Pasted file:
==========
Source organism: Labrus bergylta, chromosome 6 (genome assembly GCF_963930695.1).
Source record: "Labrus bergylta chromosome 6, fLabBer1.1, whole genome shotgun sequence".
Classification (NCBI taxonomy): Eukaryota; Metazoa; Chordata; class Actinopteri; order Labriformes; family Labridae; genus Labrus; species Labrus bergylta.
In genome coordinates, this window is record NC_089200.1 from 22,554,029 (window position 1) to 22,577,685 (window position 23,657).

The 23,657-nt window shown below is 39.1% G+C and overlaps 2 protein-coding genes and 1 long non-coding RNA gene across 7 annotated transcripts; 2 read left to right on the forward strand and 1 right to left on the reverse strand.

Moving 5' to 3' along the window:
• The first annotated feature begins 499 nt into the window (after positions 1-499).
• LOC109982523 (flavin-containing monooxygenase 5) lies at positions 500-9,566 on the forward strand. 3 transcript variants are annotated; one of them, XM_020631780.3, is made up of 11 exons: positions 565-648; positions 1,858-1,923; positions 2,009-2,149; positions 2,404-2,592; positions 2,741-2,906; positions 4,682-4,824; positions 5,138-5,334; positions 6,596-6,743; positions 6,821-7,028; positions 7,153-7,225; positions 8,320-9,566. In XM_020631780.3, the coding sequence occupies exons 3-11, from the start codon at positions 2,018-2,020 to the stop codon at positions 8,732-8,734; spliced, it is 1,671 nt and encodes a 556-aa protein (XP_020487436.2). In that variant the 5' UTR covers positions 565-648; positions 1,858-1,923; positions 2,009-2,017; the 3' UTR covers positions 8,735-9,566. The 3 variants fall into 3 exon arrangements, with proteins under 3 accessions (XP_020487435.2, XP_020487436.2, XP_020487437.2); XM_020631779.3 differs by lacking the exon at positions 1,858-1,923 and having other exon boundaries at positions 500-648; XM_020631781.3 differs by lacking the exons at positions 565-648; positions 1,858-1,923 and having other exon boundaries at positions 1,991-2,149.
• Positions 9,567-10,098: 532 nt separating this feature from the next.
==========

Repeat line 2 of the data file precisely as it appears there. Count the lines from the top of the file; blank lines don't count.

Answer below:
Source record: "Labrus bergylta chromosome 6, fLabBer1.1, whole genome shotgun sequence".